Sunday, December 11, 2011

The true horror of "Carrie"

Until I married Warning Signs founder TJ, I hadn't ever read any Stephen King books. It's not an opposites-attract relationship, as I'm a mild horror fan, but I always went more toward a bit more of the bad romance horror (Tami Hoag) and vampire movies. Beyond "Shawshank Redemption," I had no experience with King.

I'm taking his Constant Reading Project as a chance to get caught up. I read "Carrie" before he did this time, finishing it in two days. It would have been one, and about four hours, but I would have been up until about 4 a.m. and really regretted it at work the next day.

I think for his first published work, King had an easy subject — teenage girls are pure evil and require very little literary license.

Carrie is the star, the hero, the winner in this tale. No one is voting for the girl who leads the charge in making sure Carrie learns her place and stays in it, or even for the one working to help Carrie finally rise above her circumstances. You want Carrie to win (and TJ's right — you want Tommy Ross to win, too). Even if that means the entire town goes down for her to do it.



Here's an awful truth, for all of you who were never teenage girls: The crap that happens in "Carrie" really happens. "Mean Girls"? Yep. Hell, even "Cruel Intentions" is pretty much spot-on. In "Carrie," King vocalized what women everywhere already knew was happening. And then male directors said, "Hey! We can make money of this stuff!" and every plot for every teen movie (regardless of genre) was born. You've seen the idea of dumping something on the unpopular girl who unexpectedly won Prom Queen a million times.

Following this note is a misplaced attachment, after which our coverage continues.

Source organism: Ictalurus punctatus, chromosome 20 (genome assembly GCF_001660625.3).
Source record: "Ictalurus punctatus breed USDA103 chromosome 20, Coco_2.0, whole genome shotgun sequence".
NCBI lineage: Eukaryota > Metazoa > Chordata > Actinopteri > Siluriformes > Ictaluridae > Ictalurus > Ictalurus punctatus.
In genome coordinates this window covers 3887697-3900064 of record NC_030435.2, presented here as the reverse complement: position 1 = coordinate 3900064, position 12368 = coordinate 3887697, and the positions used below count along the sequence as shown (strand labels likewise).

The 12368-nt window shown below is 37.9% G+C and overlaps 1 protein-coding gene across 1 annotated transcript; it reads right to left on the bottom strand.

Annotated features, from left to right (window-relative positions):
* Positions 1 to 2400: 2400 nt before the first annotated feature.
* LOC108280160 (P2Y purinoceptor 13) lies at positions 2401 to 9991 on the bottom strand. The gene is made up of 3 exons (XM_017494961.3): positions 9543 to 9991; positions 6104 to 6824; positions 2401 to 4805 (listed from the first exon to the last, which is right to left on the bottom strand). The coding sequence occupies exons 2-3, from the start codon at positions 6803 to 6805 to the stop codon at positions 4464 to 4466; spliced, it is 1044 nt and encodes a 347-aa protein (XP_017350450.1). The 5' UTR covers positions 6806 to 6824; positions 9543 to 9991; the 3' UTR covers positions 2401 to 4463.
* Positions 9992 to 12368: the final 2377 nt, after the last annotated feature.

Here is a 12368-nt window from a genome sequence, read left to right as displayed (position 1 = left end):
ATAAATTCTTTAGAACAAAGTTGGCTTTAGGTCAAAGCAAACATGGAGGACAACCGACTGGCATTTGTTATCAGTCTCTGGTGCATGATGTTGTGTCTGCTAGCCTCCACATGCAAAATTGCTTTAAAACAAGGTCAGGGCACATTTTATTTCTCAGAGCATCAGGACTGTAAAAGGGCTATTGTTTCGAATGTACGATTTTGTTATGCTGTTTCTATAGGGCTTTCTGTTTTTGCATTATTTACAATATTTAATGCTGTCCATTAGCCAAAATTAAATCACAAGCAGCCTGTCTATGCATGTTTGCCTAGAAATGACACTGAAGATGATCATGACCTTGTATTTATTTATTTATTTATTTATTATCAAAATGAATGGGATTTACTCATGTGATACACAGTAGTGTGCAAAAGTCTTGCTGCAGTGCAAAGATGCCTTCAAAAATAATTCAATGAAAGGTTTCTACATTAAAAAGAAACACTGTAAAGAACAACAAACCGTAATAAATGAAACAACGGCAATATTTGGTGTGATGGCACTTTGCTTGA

As someone who survived high school hell, I can tell you the horror of "Carrie" is not her telekinetic abilities. It's not her cruel, uber-religious mother who locks her closets and thinks menstruation is evil.

The horror of "Carrie" is that a story that rang true in 1974 (and you know it did, because King's wife helped him out with the details of life as high school girl) rings true today. The horror is in the pure unadulterated evil that women are capable of unleashing on each other, sans supernatural abilities.

Every high school, every graduating class from the beginning of time has a Carrie. You know who she is, she's been that way since grade school and her efforts to change will be ridiculed until she manages to break free of our ridiculous educational-caste system. IF she manages to break free. Social media-induced suicide is a real and frightening phenomena in our society today.

Boys bring in guns to school. Girls pray they can develop telekinetic ability.

The horror in Carrie isn't the death and destruction of an entire town. The horror is an entire town let this girl's life go by unnoticed for 17 years. And then blamed her for her problems.

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